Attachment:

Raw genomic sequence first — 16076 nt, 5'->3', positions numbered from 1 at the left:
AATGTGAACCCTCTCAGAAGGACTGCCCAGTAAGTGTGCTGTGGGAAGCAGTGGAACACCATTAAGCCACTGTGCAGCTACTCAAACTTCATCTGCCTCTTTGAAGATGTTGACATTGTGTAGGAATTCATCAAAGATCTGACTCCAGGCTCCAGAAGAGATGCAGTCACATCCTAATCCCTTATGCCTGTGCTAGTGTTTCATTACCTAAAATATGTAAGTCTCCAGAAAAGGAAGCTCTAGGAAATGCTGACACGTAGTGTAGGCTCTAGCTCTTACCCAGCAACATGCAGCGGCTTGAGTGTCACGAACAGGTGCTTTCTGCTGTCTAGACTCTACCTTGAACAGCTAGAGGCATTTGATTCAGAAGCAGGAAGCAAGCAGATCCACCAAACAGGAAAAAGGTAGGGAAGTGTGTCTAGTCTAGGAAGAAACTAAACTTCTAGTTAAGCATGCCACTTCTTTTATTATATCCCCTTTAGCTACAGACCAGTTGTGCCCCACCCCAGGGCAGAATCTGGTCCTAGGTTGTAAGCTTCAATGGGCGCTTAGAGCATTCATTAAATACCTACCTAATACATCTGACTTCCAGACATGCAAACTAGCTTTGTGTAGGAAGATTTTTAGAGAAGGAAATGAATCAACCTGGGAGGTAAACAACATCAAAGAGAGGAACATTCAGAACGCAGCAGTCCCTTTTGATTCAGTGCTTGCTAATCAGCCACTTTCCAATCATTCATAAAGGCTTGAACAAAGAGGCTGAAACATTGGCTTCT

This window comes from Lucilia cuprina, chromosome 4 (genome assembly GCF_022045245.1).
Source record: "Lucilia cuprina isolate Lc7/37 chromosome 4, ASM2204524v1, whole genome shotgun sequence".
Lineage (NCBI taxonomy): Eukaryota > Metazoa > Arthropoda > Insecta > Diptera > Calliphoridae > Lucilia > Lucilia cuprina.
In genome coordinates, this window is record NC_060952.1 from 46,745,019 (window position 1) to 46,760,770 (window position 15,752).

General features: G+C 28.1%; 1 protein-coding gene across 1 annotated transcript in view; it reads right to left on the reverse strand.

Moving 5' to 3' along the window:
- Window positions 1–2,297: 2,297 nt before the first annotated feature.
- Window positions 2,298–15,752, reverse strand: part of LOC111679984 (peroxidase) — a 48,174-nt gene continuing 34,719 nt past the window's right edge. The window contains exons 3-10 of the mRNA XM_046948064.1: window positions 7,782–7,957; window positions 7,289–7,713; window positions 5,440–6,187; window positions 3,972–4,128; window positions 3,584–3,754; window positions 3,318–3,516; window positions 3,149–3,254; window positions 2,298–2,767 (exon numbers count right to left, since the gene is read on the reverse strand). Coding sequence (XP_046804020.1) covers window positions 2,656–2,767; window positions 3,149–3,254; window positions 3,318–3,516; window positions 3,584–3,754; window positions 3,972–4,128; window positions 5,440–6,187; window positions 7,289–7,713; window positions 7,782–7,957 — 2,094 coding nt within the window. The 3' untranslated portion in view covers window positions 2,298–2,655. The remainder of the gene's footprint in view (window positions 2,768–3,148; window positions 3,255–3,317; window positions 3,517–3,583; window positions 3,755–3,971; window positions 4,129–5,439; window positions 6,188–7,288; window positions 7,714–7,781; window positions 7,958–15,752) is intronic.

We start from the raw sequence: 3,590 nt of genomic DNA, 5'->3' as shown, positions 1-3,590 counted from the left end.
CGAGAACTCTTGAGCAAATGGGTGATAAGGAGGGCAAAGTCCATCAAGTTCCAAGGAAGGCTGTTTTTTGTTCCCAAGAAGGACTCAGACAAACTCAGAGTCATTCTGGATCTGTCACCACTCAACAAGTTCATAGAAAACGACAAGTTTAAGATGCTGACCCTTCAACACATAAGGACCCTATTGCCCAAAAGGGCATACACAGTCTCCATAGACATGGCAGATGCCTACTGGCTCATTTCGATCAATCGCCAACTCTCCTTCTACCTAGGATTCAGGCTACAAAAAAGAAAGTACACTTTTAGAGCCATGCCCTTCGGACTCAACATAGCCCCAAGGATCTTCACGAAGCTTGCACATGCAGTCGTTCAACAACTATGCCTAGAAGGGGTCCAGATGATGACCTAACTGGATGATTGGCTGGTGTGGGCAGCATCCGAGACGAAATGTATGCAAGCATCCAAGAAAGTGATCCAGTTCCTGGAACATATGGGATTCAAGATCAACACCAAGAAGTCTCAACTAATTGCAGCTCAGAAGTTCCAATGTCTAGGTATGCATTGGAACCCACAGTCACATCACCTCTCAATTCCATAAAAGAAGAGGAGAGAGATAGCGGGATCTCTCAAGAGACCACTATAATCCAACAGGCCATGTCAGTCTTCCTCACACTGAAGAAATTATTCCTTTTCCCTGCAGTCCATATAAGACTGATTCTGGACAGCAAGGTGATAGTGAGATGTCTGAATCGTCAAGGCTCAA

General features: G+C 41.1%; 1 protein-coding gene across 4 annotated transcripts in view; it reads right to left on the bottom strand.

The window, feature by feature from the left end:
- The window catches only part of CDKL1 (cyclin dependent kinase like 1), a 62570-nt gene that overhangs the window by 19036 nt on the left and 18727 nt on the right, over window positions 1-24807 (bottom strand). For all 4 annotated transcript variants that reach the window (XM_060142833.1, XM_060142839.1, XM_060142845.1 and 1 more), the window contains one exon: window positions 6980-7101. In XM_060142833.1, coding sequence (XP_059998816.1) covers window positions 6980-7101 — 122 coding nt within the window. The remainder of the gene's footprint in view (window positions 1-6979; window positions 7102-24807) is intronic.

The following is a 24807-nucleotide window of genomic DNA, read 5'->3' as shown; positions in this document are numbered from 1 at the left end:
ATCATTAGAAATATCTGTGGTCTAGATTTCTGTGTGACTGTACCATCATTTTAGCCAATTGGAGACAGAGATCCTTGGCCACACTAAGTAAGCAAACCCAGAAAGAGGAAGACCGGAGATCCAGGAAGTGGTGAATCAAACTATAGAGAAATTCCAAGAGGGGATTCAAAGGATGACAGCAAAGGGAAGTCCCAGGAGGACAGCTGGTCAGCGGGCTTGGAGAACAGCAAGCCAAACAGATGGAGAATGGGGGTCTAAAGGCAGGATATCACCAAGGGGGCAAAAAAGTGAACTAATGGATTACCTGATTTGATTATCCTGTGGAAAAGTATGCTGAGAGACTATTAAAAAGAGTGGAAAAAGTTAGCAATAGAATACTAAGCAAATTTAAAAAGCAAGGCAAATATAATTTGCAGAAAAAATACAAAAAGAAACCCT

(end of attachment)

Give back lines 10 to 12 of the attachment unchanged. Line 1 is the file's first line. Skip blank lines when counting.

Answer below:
- Window positions 2,298–15,752, reverse strand: part of LOC111679984 (peroxidase) — a 48,174-nt gene continuing 34,719 nt past the window's right edge. The window contains exons 3-10 of the mRNA XM_046948064.1: window positions 7,782–7,957; window positions 7,289–7,713; window positions 5,440–6,187; window positions 3,972–4,128; window positions 3,584–3,754; window positions 3,318–3,516; window positions 3,149–3,254; window positions 2,298–2,767 (exon numbers count right to left, since the gene is read on the reverse strand). Coding sequence (XP_046804020.1) covers window positions 2,656–2,767; window positions 3,149–3,254; window positions 3,318–3,516; window positions 3,584–3,754; window positions 3,972–4,128; window positions 5,440–6,187; window positions 7,289–7,713; window positions 7,782–7,957 — 2,094 coding nt within the window. The 3' untranslated portion in view covers window positions 2,298–2,655. The remainder of the gene's footprint in view (window positions 2,768–3,148; window positions 3,255–3,317; window positions 3,517–3,583; window positions 3,755–3,971; window positions 4,129–5,439; window positions 6,188–7,288; window positions 7,714–7,781; window positions 7,958–15,752) is intronic.

We start from the raw sequence: 3,590 nt of genomic DNA, 5'->3' as shown, positions 1-3,590 counted from the left end.
CGAGAACTCTTGAGCAAATGGGTGATAAGGAGGGCAAAGTCCATCAAGTTCCAAGGAAGGCTGTTTTTTGTTCCCAAGAAGGACTCAGACAAACTCAGAGTCATTCTGGATCTGTCACCACTCAACAAGTTCATAGAAAACGACAAGTTTAAGATGCTGACCCTTCAACACATAAGGACCCTATTGCCCAAAAGGGCATACACAGTCTCCATAGACATGGCAGATGCCTACTGGCTCATTTCGATCAATCGCCAACTCTCCTTCTACCTAGGATTCAGGCTACAAAAAAGAAAGTACACTTTTAGAGCCATGCCCTTCGGACTCAACATAGCCCCAAGGATCTTCACGAAGCTTGCACATGCAGTCGTTCAACAACTATGCCTAGAAGGGGTCCAGATGATGACCTAACTGGATGATTGGCTGGTGTGGGCAGCATCCGAGACGAAATGTATGCAAGCATCCAAGAAAGTGATCCAGTTCCTGGAACATATGGGATTCAAGATCAACACCAAGAAGTCTCAACTAATTGCAGCTCAGAAGTTCCAATGTCTAGGTATGCATTGGAACCCACAGTCACATCACCTCTCAATTCCATAAAAGAAGAGGAGAGAGATAGCGGGATCTCTCAAGAGACCACTATAATCCAACAGGCCATGTCAGTCTTCCTCACACTGAAGAAATTATTCCTTTTCCCTGCAGTCCATATAAGACTGATTCTGGACAGCAAGGTGATAGTGAGATGTCTGAATCGTCAAGGCTCAA